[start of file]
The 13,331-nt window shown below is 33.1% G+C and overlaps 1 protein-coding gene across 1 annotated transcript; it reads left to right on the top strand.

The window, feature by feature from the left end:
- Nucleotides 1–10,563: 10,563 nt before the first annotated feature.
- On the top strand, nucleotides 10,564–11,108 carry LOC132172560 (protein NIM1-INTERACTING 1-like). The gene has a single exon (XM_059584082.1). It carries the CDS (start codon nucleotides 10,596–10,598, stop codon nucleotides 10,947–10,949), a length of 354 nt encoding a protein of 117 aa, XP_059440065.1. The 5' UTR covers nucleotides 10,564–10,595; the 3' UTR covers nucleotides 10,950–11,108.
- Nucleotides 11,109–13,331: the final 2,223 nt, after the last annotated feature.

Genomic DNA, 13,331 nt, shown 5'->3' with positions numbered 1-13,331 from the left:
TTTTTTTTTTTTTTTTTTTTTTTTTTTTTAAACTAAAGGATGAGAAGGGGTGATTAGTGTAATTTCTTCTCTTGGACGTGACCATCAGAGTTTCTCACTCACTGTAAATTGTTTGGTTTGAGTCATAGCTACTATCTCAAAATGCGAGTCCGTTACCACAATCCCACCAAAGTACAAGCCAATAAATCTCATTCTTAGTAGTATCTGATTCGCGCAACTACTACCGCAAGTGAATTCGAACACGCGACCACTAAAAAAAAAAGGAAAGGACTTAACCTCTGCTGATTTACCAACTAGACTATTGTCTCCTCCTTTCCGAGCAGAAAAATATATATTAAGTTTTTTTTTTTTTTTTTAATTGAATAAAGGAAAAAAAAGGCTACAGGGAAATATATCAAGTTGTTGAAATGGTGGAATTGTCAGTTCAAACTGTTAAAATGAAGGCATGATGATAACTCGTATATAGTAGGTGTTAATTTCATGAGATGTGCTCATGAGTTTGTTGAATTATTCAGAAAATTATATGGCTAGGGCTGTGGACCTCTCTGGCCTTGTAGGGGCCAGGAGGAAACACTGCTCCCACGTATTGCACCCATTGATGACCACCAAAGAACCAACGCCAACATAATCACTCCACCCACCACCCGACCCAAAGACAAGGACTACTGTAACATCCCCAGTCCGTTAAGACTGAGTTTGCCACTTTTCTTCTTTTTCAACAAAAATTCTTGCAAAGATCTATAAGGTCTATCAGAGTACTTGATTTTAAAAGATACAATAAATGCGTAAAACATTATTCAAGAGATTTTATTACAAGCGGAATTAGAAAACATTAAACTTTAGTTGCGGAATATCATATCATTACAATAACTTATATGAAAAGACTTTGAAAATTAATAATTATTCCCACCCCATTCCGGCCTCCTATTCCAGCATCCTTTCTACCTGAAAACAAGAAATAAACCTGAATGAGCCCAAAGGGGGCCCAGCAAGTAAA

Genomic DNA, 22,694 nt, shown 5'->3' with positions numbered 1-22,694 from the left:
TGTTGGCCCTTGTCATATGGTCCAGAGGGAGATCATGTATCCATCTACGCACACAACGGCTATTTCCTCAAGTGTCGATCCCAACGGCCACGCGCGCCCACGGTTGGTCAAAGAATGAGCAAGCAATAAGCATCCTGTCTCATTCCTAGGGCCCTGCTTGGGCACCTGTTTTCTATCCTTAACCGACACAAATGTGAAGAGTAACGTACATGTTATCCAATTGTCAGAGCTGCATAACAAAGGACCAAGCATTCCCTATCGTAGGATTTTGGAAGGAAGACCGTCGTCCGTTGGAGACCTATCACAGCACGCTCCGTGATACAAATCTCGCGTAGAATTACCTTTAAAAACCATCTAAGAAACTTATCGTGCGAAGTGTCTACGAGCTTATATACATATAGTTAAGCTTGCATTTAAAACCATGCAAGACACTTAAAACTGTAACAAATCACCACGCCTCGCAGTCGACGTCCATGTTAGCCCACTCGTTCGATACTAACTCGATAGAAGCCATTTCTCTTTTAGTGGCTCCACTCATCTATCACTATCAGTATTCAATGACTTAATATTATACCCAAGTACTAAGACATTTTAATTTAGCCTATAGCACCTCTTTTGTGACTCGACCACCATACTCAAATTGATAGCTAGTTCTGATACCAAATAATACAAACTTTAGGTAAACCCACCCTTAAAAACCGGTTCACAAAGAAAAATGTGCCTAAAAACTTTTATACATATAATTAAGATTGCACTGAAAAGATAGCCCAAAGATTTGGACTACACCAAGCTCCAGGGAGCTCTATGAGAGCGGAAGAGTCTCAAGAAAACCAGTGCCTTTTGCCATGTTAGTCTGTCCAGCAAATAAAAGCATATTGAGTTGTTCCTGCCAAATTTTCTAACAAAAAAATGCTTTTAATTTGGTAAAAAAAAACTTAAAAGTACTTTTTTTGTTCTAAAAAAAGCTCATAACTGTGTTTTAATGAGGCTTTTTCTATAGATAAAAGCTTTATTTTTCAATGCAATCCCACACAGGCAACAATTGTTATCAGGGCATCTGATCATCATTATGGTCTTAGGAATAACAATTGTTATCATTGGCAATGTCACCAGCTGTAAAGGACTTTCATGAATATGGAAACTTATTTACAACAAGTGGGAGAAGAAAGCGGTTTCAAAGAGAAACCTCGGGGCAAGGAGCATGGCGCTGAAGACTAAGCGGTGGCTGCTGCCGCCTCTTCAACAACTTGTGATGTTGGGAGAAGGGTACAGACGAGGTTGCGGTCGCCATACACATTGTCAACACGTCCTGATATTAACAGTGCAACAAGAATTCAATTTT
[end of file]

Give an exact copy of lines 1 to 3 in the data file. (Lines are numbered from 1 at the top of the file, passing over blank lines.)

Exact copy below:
The 13,331-nt window shown below is 33.1% G+C and overlaps 1 protein-coding gene across 1 annotated transcript; it reads left to right on the top strand.

The window, feature by feature from the left end:
- Nucleotides 1–10,563: 10,563 nt before the first annotated feature.